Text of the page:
Pure Evoke-1S Marshall review
By Imogen Stuart | PC World Australia | Published: 14:20, 15 November 2010
The Pure Evoke-1S Marshall is a single speaker digital radio that has been styled to look like a Marshall guitar amplifier. And we have to say, it looks pretty darn cool. Vinyl encases the unit and hard protectors adorn all four corners of the radio. The corner protectors are a hallmark of Marshall amps, and the radio even carries a Marshall badge on its speaker grille.
The build quality of the radio is excellent; it's just as solid as other Pure products we have seen to date. It should be, as underneath all the fancy trimmings it's basically the same radio as the Pure Evoke-1S and the Pure Evoke Mio. In addition to digital radio, the Evoke-1S Marshall can also tune in to FM radio and it has an auxiliary input for connecting an iPod or any other type of MP3 player.
A high contrast yellow-on-black OLED display shows you which station you are tuned in to, and also scrolls information about the music that is currently being played (although this relies on the station supporting this feature). The OLED display features an automatic dimmer, which senses the amount of light in the room and adjusts the screen brightness accordingly. Buttons numbered from one to six can be found under the OLED display and these can be used to quickly access your favourite stations. Up to 30 digital or FM presets can be programmed.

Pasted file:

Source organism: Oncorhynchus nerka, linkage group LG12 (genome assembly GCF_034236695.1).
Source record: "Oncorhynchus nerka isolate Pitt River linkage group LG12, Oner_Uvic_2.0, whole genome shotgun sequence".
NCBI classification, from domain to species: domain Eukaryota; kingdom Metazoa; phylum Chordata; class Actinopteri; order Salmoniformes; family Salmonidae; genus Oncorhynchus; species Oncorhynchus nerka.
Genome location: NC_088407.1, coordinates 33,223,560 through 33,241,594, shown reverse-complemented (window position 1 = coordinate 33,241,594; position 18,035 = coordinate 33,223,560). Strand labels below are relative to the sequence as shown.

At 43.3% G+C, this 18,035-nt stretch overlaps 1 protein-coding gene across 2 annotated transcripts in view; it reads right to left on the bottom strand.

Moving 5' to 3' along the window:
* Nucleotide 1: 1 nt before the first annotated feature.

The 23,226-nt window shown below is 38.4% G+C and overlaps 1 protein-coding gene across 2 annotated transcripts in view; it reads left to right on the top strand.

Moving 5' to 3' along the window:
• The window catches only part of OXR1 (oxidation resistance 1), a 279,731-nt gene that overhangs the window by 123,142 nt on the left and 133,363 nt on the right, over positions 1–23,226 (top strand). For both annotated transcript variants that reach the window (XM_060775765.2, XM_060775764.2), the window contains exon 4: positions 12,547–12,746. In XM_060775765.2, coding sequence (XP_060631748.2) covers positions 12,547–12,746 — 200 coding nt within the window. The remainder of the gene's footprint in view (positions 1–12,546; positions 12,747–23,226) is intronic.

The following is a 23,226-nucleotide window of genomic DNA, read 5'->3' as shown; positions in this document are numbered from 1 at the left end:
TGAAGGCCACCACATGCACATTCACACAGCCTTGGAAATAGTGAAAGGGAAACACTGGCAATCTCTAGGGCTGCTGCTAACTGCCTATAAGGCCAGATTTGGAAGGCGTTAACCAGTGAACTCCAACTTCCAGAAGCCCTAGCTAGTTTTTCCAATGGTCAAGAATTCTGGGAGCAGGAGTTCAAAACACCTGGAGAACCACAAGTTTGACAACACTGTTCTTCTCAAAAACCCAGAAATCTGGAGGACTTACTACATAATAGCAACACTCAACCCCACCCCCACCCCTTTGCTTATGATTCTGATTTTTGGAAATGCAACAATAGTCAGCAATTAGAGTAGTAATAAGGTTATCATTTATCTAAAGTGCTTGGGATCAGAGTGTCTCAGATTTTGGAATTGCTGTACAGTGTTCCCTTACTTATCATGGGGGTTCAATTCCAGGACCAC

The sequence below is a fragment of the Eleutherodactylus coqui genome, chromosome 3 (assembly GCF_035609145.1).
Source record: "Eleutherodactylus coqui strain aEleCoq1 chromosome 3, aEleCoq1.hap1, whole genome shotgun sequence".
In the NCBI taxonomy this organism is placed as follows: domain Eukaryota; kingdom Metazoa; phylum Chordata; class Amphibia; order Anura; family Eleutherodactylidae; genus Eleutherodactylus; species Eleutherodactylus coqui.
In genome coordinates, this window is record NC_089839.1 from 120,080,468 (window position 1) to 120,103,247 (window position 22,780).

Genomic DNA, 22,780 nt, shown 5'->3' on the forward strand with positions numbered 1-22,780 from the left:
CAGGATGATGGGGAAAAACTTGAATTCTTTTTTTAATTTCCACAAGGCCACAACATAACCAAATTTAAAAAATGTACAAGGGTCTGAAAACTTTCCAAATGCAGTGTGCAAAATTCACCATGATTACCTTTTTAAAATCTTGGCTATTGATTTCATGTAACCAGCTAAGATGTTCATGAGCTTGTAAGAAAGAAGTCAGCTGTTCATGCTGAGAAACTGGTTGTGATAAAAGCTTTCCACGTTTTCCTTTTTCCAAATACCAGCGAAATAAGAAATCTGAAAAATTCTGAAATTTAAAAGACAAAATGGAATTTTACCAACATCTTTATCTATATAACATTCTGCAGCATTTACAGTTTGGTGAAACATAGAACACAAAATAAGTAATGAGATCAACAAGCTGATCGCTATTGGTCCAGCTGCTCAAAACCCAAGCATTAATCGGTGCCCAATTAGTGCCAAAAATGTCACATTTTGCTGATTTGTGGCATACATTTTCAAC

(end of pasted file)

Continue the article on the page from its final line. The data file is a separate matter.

On the back is where you’ll find a golden telescopic aerial, a 3.5mm line-in for auxiliary devices, USB (mini B-type) for firmware upgrades, a 3.5mm headphone jack, a 3.5mm line out (analogue) jack, and a 3.5mm auxiliary speaker connection. The last of these can be used to attach an optional speaker in order to turn the Evoke-1S Marshall's sound from mono to stereo.
The audio quality of the Evoke-1S Marshall is excellent. Although there is only one 3in 7W speaker, it handles high volumes easily and there is little to no distortion at all. You can even turn the volume knob all the way up to 11! In our tests, bass frequencies were not overpowering and high frequencies sounded clear and accurate. Mid-range frequencies sounded only slightly muffled when listening to music at higher volumes, but this wasn't overly annoying.